NK cells

Through utilizing a suite of germline-encoded inhibitory and activating receptors, NK cells harbor the innate ability to rapidly recognize abnormal cells and respond to changes in ligand expression of tumor cells, that is, a tumor-associated profile stimulates activation of NK cells and triggers target cell killing [173]. Granzyme B and perforin, which can cause target cell apoptosis and osmotic lysis, are the key factors required for NK cell-mediated tumor killing via forming a synapse. The process can be marked by LAMP1 (also known as CD107a) expressed on the cell surface. Direct killing mode also occurs through death-receptor pathways such as FasL and TRAIL. In addition to cytotoxicity, NK cells also secrete pro-inflammatory cytokines, chemokines, e.g. IL-6, IL-13, IFN-γ, TNF, G-CSF and CCL5, which might exert direct antitumor activity [174]. It should be noted that NK cells are not only killers but also immunoregulatory cells that positive or negative effects against tumor responses through regulating T cells and DCs in multiple manner [175]. For example, NK cells are usually not a dominant lymphoid group in the TIME, but they can attract T cell infiltration and trigger immune responses by chemokine and cytokine secretion [175]. Clinically, emerging evidence suggests that NK cell activity has been negatively related to tumor incidence [176], and the mitigate NK cell function is potently correlated with worse prognosis [177].

During the differentiation of NK cells, a number of lncRNAs are involved in this progress. One study of NK-specific lncRNAs found that lncRNAs offer specific signatures to diverse NK populations, which may beneficial to different functions and phenotypes for NK cells from distinct cell compartments [105]. Among them, the expression of lnc-CD56, also called AB128931, is significantly upregulated in human NK cells and tightly associated with that of CD56, a canonical surface marker of NK cells and participates in NK cell development [178]. Lnc-CD56 serves as a positive modulator of CD56 in primary and differentiated NK cells from human CD34+ hematopoietic progenitor cells [105].Triggering of the natural cytotoxicity receptors induces lncRNA IFNG-AS1 expression, and that IFNG-AS1 increases IFN-γ secretion in human NK cells [106]. Therefore, IFNG-AS1 is a general modulator of the type I immune response.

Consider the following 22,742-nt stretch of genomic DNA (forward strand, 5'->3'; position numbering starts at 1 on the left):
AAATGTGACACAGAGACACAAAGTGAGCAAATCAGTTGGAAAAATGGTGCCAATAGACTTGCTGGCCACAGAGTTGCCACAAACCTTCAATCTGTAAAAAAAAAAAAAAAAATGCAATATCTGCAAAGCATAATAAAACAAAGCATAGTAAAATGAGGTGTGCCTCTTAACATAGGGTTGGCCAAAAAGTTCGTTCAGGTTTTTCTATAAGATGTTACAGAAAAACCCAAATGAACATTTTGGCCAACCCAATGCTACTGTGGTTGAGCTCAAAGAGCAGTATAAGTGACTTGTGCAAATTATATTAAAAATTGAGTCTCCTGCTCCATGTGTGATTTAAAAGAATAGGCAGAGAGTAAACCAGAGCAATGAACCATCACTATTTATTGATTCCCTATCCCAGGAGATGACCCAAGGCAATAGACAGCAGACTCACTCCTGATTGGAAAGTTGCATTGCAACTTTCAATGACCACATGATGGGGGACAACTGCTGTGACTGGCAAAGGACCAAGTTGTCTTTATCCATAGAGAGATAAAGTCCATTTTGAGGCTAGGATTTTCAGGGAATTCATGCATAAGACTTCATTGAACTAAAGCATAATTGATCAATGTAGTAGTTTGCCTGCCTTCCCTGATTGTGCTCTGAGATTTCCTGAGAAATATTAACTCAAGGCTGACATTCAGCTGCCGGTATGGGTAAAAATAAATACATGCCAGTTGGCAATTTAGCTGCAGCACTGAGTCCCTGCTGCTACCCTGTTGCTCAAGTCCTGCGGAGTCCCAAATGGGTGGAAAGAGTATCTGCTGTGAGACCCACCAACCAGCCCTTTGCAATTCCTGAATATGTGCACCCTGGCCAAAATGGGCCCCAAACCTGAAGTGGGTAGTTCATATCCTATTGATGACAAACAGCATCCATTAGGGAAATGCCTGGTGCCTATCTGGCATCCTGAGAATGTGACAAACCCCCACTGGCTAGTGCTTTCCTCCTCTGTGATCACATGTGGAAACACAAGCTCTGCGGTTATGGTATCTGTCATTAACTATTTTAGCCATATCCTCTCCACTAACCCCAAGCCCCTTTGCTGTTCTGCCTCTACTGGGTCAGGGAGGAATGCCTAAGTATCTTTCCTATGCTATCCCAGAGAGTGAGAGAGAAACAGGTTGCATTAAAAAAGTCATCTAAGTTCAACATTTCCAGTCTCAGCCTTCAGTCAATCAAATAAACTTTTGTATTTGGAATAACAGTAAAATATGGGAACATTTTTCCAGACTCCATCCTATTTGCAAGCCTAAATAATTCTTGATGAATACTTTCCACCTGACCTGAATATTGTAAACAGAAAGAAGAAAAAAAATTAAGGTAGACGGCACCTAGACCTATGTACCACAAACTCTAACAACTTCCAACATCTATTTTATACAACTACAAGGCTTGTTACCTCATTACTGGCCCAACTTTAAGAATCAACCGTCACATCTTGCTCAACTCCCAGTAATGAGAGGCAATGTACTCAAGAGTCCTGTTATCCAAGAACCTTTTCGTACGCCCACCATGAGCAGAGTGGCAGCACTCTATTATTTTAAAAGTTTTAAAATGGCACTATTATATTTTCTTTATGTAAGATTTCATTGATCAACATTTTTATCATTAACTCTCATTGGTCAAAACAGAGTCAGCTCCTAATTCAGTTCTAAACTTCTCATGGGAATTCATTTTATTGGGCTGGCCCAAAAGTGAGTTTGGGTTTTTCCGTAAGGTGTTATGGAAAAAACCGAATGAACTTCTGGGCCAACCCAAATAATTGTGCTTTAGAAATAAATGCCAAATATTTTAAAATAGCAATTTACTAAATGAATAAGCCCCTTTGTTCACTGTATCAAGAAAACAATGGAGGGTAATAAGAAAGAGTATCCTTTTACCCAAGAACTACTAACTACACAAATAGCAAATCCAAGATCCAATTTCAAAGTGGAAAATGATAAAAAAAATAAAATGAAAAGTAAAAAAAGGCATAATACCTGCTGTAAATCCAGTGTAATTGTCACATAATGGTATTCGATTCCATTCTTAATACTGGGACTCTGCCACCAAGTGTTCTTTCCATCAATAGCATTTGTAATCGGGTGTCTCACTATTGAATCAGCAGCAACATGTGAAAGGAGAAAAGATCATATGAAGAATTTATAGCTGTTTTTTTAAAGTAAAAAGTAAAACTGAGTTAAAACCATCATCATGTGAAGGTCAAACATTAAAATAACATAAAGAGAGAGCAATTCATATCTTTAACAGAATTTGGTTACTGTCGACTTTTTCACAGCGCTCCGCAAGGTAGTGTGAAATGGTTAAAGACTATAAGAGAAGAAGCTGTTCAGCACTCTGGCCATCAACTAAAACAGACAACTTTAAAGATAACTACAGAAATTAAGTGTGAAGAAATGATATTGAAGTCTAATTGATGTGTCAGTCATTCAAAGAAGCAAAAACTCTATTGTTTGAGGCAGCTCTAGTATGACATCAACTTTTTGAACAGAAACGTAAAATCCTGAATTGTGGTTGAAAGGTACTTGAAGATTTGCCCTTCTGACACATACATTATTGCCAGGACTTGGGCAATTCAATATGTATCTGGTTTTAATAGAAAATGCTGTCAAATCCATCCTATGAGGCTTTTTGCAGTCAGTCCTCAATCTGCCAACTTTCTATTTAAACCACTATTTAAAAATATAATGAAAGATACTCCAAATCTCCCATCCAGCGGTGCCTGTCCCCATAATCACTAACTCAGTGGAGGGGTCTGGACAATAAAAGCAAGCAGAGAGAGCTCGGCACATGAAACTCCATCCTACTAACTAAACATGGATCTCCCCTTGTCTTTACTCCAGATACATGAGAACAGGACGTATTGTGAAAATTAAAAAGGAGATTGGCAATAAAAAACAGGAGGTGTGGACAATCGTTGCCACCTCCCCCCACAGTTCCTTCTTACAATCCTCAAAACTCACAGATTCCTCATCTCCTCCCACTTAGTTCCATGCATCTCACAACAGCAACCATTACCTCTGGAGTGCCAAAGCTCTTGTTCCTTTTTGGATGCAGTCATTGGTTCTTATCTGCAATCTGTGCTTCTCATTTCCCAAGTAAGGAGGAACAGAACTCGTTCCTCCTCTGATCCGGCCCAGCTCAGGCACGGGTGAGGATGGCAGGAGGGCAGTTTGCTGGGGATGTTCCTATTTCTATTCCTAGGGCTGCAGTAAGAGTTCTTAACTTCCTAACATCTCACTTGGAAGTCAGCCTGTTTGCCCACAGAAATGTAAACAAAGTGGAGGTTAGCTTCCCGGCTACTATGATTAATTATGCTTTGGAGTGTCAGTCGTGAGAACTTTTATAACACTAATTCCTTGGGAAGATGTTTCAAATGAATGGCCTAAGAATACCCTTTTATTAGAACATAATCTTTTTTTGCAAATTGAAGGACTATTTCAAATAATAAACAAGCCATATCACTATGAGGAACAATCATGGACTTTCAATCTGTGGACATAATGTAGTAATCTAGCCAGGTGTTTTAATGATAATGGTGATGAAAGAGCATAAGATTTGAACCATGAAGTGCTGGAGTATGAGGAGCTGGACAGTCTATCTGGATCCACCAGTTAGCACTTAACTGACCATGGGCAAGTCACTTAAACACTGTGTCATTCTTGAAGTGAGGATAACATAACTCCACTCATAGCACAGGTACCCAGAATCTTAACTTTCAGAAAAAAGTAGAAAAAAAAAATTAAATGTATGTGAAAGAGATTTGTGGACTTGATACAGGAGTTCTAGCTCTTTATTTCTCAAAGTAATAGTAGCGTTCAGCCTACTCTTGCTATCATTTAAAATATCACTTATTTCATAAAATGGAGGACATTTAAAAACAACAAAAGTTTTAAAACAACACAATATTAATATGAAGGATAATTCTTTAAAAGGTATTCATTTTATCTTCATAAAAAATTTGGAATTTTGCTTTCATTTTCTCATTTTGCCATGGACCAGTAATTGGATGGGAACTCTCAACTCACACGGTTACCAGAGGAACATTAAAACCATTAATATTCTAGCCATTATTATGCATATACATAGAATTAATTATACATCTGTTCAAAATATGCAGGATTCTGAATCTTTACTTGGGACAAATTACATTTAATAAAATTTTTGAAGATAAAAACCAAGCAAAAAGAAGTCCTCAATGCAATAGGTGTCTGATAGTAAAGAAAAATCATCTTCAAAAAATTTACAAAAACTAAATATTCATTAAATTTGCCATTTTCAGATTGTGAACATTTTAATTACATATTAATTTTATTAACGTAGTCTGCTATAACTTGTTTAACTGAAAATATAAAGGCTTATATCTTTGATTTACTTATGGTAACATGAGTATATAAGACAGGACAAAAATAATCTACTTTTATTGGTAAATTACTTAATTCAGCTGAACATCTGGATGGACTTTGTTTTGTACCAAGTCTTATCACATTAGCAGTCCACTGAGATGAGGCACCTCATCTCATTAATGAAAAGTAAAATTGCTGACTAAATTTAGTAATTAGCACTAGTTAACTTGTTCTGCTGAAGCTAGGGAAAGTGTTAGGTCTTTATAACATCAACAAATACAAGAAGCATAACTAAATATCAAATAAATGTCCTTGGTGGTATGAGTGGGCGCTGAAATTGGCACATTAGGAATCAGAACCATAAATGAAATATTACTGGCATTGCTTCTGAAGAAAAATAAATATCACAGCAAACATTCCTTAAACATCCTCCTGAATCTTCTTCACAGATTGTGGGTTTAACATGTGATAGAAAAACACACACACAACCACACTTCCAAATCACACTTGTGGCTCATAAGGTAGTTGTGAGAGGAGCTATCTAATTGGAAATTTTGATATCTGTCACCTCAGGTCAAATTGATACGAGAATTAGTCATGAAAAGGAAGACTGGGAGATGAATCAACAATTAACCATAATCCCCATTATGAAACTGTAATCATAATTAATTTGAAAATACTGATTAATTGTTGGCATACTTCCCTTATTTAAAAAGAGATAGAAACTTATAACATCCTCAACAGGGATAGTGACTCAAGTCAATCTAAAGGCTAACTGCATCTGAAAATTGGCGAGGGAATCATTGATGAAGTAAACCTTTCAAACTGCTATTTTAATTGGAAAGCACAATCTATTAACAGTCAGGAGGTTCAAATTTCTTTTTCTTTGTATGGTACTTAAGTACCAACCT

LncRNA expression is intrinsically linked to NK-related cancer progression. LncRNA-GAS5 level is decreased in NK cells of cancer patients. The expression of GAS5 augment NK cell cytotoxicity, IFN-γ secretion, and the proportion of CD107a+ NK cells by sponging miR-544 to target RUNX3, and thus strengthening the killing effect of NK cells [108]. Furthermore, lncRNA GAS5 also potentiates the secretion of IFN-γ, TNF-α, as well as cytotoxicity of NK cells against gastric cancer via modulating miR-18a [107]. Notably, tumor-derived exosomes contain functional lncRNAs can be taken in NK cells for intercellular communication. IFNβ-induced exosomal linc-EPHA6-1 reinforces NK cell cytotoxicity against tumor cells and Zika virus infected tumor cells through miR-4485-5p-mediated the increase of NKp46, a vital natural cytotoxicity receptor [109]. Therefore, these data from aforementioned studies suggest that the considerable role of lncRNAs in regulation of NK cells infiltrating the tumor milieu is nonnegligible (Table 1).

Immunotherapeutic potential of lncRNAs in the TIME

Plenty of lncRNAs or their fragments are stable and detectable in body fluids of patients with tumor, including the plasma, saliva and urine, as a non-invasion method [179]. They can predict cancer metastasis and the survival of patients, even the risk of recurrence. Therefore, lncRNAs may be the effective biomarkers for diagnosis and prognosis of cancer patients. The related content has been well-summarized and comprehensively discussed elsewhere [179,180,181]. Herein, we focus on the immunotherapeutic potential of lncRNAs in the TIME.